AMP Impact Committee hosts Zoom political debate


Wednesday, Sept. 23, representatives from the Young Democrats, Young Independents, Young Democratic Socialists of America and the College Republicans gathered on Zoom to participate in a debate hosted by the Alma Mater Productions Impact Committee and moderated by the Debate Society. 

Each club selected two representatives to speak during the debate. Six discussion topics were preselected by the Debate Society, followed by several questions posed by members of the College of William and Mary community.  

The debate moderators Peter Heller ’23, Jeremiah Foltz ’22 and Daniela Lacalle ’22 announced the question, and each club’s representatives were allocated two minutes to respond. After each group was able to verbalize their initial response, they were then given a one-minute long period for rebuttals. 

The first topic addressed was the United States’ response to the COVID-19 pandemic. 

A representative for the College Republicans Lance Lawson ’24 said that praise and blame lay on both sides of the partisan divide.  Regarding praise, Lawson singled out the Republican Governor of Ohio Mike DeWine and the Democratic Governor of Virginia Ralph Northam in support of their handling of the pandemic. Lance went on to commend President Donald Trump for giving autonomy to state governments.

“Local politicians know how to serve local communities more than distant Washington bureaucrats,” Lawson said. “Solutions must be different for different states.”

The Young Independents representative Kieran Mangla ’23 took a similar stance, arguing that it was essential to move past pointing fingers and begin working on solutions.  However, Mangla added that the federal government did need to provide guidelines for state governments. Mangla pointed to the federalist nature of the U.S political structure.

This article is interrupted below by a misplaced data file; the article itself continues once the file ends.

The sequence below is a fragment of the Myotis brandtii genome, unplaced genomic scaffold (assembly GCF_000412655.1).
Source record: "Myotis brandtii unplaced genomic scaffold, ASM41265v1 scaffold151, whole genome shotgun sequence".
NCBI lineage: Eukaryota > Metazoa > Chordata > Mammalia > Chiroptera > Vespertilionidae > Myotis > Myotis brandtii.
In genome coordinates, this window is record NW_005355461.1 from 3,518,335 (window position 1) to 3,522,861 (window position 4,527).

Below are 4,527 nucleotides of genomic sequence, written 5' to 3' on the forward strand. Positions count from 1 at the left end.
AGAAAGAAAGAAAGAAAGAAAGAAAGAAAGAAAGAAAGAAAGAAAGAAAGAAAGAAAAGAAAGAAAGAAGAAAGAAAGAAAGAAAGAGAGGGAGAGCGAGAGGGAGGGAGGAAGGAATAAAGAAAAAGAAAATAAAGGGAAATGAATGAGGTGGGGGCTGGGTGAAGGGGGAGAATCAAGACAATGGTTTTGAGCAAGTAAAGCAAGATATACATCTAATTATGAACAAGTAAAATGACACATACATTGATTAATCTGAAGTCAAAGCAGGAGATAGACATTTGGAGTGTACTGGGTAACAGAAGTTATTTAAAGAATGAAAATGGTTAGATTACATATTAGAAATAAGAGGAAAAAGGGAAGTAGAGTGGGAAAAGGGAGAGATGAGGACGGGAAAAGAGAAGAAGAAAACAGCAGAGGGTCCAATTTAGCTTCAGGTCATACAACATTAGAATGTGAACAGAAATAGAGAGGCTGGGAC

“We all agree, a blanket, catch-all solution by the federal government would be impossible,” Mangla said. “The federal government should issue guidelines, but then must respect the decisions of governors.” 

 Both the YDSA and the Young Democrats had conflicting opinions on Trump’s COVID-19 response compared to the College Republicans and Young Independents stances, arguing for the importance of accountability. Young Democrats representative Max Markel ’22 stated that Trump’s response to the U.S. had been disastrous, highlighting the President’s refusal to endorse the scientific consensus on masks.  

YDSA representative Aidan White ’23 echoed similar sentiments of the disorganized response of the federal government, citing how the government’s response caused damages to the economy.  

“The U.S. government had led us into weird, semi-shutdowns, in which they didn’t fully shut down the economy, which still led to massive damages to the economy, and also didn’t slow down the spread of the virus,” White said. 

The representatives were next asked to comment on the recent Black Lives Matter protests and criminal justice reform.

Salaar Khan ’24, a representative for the Young Dems, discussed the need for investment in communities of color, police reform and the passage of a new Voting Rights Act to honor the memory of recently deceased U.S. congressman and civil rights leader John Lewis. Khan also praised the ongoing peaceful protests, saying that the movement makes sure the country can finally live up to its founding ideals of the Constitution.

In his response, White outlined an argument towards the defunding and total abolishment of both police and prisons, which gained more national attention over the summer in response to the murder of George Floyd in late May. White stated that simply reforming these institutions is not enough and that both parties were responsible for the rise of mass incarceration in America.

On the other side of the argument, Lawson of the College Republicans made the claim that the Black Lives Matter movement was a Marxist plot against Black Americans.